US779294726 avr. 20007 sept. 2010Mainstream Scientific, LlcApparatus and method for dynamically coordinating the delivery of computer readable media
US779298612 mars 20077 sept. 2010Bigfix, Inc.Relevance clause for computed relevance messaging
US77932275 mars 20047 sept. 2010Yahoo! Inc.Method and system of providing customizable buttons
US785641022 juin 200121 déc. 2010Accenture Global Services LimitedSimulation enabled retail management tutorial system
US7858866 *30 juil. 200728 déc. 2010Yamaha CorporationTraining setting apparatus and system, and grouping method thereof and computer-readable medium containing computer program therefor
US790832718 nov. 200315 mars 2011Aol Inc.People lists
US791762813 nov. 200429 mars 2011Western Digital Technologies, Inc.Managed peer-to-peer applications, systems and methods for distributed data access and storage
US792570229 oct. 200712 avr. 2011Instantservice.Com, Inc.Real time internet communications system
US793425113 nov. 200426 avr. 2011Western Digital Technologies, Inc.Managed peer-to-peer applications, systems and methods for distributed data access and storage
US799573515 avr. 20049 août 2011Chad VosMethod and apparatus for managing customer data
US80058753 nov. 200823 août 2011Collegenet, Inc.Automatic data transmission in response to content of electronic forms satisfying criteria
US802008331 oct. 200713 sept. 2011Mainstream Scientific, LlcSystem and methods for creating and authoring internet content using application media packages
US802804331 oct. 200727 sept. 2011Instantservice.Com, Inc.Real time internet communications system
US806908716 févr. 201029 nov. 2011Paul NykampMethods for interactive and synchronous display session
US807796313 juil. 200413 déc. 2011Yulun WangMobile robot with a head-based movement mapping scheme
US8078676 *6 août 200413 déc. 2011Cisco Technology, Inc.System and method for managing remote computer training labs
US809680931 août 200117 janv. 2012Convergys Cmg Utah, Inc.System and method for automated end-user support
US81037296 oct. 200824 janv. 2012Aol Inc.Shared groups rostering system
US81704652 avr. 20071 mai 2012Educate Online Technology, LlcTeacher assignment based on student/teacher ratios
US817612227 avr. 20108 mai 2012Open Text S.A.Web-based groupware system
US8190446 *10 avr. 200329 mai 2012Emmi Solutions, LlcEnhanced system and method for enhancing and supplementing the informed consent process of a patient undergoing a medical procedure
US820905127 sept. 200626 juin 2012Intouch Technologies, Inc.Medical tele-robotic system
US821385628 juil. 20083 juil. 2012Vantage Technologies Knowledge Assessment, L.L.C.Unified web-based system for the delivery, scoring, and reporting of on-line and paper-based assessments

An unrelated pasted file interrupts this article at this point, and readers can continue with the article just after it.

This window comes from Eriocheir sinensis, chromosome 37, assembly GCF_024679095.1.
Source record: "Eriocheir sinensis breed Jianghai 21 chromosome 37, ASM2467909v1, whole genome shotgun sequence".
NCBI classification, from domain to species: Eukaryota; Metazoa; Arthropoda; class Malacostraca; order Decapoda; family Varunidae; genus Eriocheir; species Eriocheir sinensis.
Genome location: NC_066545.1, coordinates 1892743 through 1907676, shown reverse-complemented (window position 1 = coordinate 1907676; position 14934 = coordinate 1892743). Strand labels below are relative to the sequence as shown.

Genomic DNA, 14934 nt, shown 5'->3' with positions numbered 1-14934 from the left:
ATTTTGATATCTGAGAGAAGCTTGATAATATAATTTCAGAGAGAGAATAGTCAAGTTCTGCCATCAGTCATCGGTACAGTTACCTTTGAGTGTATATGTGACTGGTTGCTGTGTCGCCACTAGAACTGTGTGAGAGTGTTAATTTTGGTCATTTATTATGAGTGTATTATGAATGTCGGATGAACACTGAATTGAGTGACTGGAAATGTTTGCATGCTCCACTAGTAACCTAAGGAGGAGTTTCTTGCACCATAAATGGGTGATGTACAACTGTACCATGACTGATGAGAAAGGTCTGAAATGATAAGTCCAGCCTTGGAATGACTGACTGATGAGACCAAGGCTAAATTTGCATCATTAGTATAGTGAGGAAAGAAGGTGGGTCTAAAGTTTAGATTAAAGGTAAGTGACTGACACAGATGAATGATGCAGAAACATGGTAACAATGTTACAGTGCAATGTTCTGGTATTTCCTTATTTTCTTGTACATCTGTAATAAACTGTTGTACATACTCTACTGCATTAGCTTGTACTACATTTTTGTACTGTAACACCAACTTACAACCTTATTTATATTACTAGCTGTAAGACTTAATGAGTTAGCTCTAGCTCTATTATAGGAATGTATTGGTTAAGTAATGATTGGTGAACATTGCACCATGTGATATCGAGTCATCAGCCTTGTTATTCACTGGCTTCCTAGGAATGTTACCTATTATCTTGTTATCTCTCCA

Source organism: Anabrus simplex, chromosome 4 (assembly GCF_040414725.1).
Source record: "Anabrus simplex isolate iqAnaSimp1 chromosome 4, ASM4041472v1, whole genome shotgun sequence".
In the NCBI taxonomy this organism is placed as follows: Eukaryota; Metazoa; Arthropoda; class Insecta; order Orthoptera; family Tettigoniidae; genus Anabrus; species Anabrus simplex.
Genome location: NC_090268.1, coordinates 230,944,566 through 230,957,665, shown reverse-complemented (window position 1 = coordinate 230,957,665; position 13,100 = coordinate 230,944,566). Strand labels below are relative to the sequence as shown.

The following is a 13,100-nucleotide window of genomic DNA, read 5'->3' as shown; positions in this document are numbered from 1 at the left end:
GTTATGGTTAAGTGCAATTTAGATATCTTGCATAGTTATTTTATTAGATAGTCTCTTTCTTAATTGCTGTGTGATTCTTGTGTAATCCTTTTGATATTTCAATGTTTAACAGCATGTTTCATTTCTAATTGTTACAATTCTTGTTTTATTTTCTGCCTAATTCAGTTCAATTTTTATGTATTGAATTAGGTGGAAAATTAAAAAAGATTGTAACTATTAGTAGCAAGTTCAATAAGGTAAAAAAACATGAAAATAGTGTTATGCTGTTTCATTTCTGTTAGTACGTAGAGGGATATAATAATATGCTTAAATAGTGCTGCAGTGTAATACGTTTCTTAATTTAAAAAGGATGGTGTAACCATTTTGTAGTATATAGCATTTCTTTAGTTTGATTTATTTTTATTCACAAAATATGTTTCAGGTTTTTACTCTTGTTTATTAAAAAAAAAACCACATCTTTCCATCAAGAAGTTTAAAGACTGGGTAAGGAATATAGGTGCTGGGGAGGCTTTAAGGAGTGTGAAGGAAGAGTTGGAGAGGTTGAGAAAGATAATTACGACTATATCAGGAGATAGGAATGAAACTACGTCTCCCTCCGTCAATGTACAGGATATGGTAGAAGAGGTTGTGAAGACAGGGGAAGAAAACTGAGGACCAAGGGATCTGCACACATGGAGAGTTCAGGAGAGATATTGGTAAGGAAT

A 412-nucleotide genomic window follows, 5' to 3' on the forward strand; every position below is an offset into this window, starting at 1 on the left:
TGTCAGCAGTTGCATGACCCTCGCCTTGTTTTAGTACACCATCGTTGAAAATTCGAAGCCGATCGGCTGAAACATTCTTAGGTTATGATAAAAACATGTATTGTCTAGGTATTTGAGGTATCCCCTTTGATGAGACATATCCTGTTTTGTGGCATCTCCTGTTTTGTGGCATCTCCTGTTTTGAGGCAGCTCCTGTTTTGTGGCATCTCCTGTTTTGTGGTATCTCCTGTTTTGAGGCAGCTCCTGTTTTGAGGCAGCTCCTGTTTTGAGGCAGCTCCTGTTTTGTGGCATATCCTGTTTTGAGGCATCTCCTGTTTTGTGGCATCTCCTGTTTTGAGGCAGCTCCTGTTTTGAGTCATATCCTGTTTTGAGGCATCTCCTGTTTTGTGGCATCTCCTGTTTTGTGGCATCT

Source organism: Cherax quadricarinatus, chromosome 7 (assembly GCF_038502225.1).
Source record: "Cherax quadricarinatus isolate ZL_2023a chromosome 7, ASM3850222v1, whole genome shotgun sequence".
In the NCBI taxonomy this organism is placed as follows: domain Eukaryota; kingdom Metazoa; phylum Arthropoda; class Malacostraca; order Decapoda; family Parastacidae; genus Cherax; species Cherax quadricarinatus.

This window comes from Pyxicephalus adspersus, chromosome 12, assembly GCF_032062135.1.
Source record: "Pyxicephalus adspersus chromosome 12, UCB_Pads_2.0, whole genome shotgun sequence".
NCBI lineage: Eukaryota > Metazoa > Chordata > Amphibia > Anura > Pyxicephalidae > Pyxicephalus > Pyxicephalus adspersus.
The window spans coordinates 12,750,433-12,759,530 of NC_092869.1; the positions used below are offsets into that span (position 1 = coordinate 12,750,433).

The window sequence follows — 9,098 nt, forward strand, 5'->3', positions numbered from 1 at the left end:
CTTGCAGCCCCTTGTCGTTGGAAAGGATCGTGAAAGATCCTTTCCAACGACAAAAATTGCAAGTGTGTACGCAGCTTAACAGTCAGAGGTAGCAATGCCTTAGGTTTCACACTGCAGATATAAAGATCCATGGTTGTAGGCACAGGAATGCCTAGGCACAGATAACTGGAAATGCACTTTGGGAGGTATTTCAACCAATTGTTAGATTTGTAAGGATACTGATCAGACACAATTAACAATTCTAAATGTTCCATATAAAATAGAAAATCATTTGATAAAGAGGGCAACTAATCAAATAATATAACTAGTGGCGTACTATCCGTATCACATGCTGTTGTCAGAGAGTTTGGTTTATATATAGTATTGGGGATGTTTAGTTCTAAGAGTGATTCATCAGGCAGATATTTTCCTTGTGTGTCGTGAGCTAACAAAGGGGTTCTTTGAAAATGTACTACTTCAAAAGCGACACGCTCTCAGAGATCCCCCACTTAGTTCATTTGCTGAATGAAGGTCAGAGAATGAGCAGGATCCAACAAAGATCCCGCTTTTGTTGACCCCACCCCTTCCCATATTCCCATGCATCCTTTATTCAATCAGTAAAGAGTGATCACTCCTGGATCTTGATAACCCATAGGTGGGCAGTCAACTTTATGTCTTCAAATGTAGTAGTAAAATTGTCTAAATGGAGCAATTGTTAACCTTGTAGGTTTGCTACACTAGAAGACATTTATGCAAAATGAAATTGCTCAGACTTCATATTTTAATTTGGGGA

US821967724 juin 201010 juil. 2012International Business Machines CorporationMethod and apparatus for inspecting the properties of a computer
US822491615 mars 201117 juil. 2012Aol Inc.People lists
US825595012 févr. 201028 août 2012Aol Inc.Dynamic identification of other viewers of a television program to an online viewer
US831189416 févr. 201013 nov. 2012Reliable Tack Acquisitions LlcMethod and apparatus for interactive and synchronous display session
US834081916 sept. 200925 déc. 2012Intouch Technologies, Inc.Mobile videoconferencing robot system with network adaptive driving
US83412758 déc. 200925 déc. 2012Western Digital Technologies, Inc.Access and control system for network-enabled devices
US834688731 oct. 20071 janv. 2013Mainstream Scientific, LlcTracking and tracing user activity with application media packages
US835256623 janv. 20128 janv. 2013Facebook, Inc.Shared groups rostering system
US83525675 mars 20048 janv. 2013Western Digital Technologies, Inc.VCR webification
US836078714 août 200829 janv. 2013Accenture Global Services LimitedSimulation enabled accounting tutorial system
US838475526 août 200926 févr. 2013Intouch Technologies, Inc.Portable remote presence robot
US840206722 août 201119 mars 2013Collegenet, Inc.Automatic data transmission in response to content of electronic forms satisfying criteria
US84127766 avr. 20122 avr. 2013Open Text S.A.Web-based groupware system
US841694115 avr. 20119 avr. 2013Convergys Customer Management Group Inc.Method and apparatus for managing customer data
US84178019 nov. 20119 avr. 2013Cisco Technology, Inc.Managing remote computer training labs
US842911220 nov. 200823 avr. 2013Accenture Global Services LimitedGoal based system utilizing a table based architecture
US8435038 *17 oct. 20067 mai 2013Apollo Finance, LlcMethods and systems for teaching a practical skill to learners at geographically separate locations
US84634356 janv. 200911 juin 2013Intouch Technologies, Inc.Server connectivity control for tele-presence robot
US8467714 *11 avr. 200518 juin 2013Educational Testing ServiceMethod and system for online teaching using web pages
US851040631 oct. 200713 août 2013Mainstream Scientific, LlcComponent for accessing and displaying internet content
US851040731 oct. 200713 août 2013Mainstream Scientific, LlcDisplaying time-varying internet based data using application media packages
US85155775 nov. 200720 août 2013Yulun WangMedical tele-robotic system with a master remote station with an arbitrator
US852183331 oct. 200727 août 2013Mainstream Scientific, LlcSystem and method for accessing and displaying internet content via an integrated application media package
US852760414 févr. 20053 sept. 2013Unity Works MediaManaged rich media system and method
US85490765 juil. 20061 oct. 2013Invoke Solutions Inc.Large group interactions